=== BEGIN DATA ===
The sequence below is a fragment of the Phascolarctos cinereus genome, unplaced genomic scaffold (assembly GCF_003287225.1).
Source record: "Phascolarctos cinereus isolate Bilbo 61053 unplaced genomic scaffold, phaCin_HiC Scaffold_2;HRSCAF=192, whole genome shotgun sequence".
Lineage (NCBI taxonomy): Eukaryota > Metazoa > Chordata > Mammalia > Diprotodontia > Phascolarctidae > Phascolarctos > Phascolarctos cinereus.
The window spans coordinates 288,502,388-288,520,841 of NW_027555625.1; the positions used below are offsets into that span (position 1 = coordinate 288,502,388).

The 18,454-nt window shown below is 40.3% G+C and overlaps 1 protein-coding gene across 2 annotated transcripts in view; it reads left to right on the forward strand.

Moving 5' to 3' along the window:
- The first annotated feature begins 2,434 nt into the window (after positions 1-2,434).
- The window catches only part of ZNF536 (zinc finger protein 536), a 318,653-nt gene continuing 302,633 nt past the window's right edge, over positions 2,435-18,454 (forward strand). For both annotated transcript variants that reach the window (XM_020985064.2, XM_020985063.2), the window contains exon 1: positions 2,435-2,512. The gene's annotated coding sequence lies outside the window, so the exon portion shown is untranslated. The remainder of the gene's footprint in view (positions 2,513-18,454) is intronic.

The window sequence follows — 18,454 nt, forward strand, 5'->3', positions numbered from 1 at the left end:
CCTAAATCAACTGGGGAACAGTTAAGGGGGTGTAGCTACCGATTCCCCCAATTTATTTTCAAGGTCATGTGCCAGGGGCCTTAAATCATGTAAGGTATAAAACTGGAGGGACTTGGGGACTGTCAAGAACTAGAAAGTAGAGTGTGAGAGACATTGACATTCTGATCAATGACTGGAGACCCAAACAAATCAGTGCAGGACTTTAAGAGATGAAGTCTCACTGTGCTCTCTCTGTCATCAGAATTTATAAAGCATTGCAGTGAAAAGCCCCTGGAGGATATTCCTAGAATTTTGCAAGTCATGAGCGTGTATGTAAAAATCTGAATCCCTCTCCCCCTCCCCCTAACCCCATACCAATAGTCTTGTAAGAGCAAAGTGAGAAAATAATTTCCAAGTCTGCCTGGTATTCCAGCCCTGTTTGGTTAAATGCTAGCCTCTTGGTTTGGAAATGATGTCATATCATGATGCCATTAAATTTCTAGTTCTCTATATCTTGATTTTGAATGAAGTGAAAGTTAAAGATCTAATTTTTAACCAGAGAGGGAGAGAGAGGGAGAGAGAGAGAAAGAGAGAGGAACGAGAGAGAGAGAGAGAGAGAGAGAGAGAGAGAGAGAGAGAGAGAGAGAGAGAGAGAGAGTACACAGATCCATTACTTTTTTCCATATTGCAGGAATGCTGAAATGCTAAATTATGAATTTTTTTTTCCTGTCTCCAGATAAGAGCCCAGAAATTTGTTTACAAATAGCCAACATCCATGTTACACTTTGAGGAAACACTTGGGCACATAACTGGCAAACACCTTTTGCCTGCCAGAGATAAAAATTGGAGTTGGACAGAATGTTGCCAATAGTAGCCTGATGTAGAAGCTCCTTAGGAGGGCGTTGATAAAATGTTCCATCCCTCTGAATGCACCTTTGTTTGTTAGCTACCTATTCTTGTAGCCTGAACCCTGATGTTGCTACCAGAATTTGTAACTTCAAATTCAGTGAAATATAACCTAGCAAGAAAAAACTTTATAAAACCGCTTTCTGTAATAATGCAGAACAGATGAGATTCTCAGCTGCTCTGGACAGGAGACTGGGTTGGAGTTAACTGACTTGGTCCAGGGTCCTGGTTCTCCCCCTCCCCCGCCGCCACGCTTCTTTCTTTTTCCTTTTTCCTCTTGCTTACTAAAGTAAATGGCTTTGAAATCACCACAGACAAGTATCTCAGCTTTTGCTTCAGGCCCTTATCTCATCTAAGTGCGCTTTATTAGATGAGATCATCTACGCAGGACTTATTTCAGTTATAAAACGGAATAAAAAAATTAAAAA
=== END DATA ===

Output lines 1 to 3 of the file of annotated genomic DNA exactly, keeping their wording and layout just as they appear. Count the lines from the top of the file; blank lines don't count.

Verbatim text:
The sequence below is a fragment of the Phascolarctos cinereus genome, unplaced genomic scaffold (assembly GCF_003287225.1).
Source record: "Phascolarctos cinereus isolate Bilbo 61053 unplaced genomic scaffold, phaCin_HiC Scaffold_2;HRSCAF=192, whole genome shotgun sequence".
Lineage (NCBI taxonomy): Eukaryota > Metazoa > Chordata > Mammalia > Diprotodontia > Phascolarctidae > Phascolarctos > Phascolarctos cinereus.